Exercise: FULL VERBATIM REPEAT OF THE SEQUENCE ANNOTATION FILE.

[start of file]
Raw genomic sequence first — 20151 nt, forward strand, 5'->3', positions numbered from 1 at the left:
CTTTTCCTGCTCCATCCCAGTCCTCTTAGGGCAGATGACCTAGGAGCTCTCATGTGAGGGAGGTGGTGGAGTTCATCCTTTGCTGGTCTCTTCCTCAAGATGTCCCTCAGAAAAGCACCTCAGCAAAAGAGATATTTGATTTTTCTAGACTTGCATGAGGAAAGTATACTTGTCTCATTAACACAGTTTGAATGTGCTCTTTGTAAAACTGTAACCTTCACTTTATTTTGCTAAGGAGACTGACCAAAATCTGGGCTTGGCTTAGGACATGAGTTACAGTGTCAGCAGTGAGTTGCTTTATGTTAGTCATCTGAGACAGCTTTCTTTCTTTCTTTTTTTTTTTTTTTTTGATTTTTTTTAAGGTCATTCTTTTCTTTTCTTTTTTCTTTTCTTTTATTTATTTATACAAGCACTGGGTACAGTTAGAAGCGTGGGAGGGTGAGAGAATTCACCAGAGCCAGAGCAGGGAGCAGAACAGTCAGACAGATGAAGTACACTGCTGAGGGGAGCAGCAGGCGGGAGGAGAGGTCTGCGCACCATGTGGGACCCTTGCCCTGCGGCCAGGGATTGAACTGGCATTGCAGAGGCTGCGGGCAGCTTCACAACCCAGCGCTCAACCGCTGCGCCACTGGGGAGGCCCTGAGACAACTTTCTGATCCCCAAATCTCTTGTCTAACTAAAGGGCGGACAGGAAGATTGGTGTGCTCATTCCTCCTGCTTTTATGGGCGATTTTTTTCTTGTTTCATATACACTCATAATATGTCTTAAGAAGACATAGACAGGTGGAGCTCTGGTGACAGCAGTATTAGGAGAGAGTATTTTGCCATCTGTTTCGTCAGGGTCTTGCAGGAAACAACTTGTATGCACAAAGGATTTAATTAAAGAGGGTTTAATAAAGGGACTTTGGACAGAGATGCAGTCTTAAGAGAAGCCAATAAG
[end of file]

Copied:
Raw genomic sequence first — 20151 nt, forward strand, 5'->3', positions numbered from 1 at the left:
CTTTTCCTGCTCCATCCCAGTCCTCTTAGGGCAGATGACCTAGGAGCTCTCATGTGAGGGAGGTGGTGGAGTTCATCCTTTGCTGGTCTCTTCCTCAAGATGTCCCTCAGAAAAGCACCTCAGCAAAAGAGATATTTGATTTTTCTAGACTTGCATGAGGAAAGTATACTTGTCTCATTAACACAGTTTGAATGTGCTCTTTGTAAAACTGTAACCTTCACTTTATTTTGCTAAGGAGACTGACCAAAATCTGGGCTTGGCTTAGGACATGAGTTACAGTGTCAGCAGTGAGTTGCTTTATGTTAGTCATCTGAGACAGCTTTCTTTCTTTCTTTTTTTTTTTTTTTTTGATTTTTTTTAAGGTCATTCTTTTCTTTTCTTTTTTCTTTTCTTTTATTTATTTATACAAGCACTGGGTACAGTTAGAAGCGTGGGAGGGTGAGAGAATTCACCAGAGCCAGAGCAGGGAGCAGAACAGTCAGACAGATGAAGTACACTGCTGAGGGGAGCAGCAGGCGGGAGGAGAGGTCTGCGCACCATGTGGGACCCTTGCCCTGCGGCCAGGGATTGAACTGGCATTGCAGAGGCTGCGGGCAGCTTCACAACCCAGCGCTCAACCGCTGCGCCACTGGGGAGGCCCTGAGACAACTTTCTGATCCCCAAATCTCTTGTCTAACTAAAGGGCGGACAGGAAGATTGGTGTGCTCATTCCTCCTGCTTTTATGGGCGATTTTTTTCTTGTTTCATATACACTCATAATATGTCTTAAGAAGACATAGACAGGTGGAGCTCTGGTGACAGCAGTATTAGGAGAGAGTATTTTGCCATCTGTTTCGTCAGGGTCTTGCAGGAAACAACTTGTATGCACAAAGGATTTAATTAAAGAGGGTTTAATAAAGGGACTTTGGACAGAGATGCAGTCTTAAGAGAAGCCAATAAG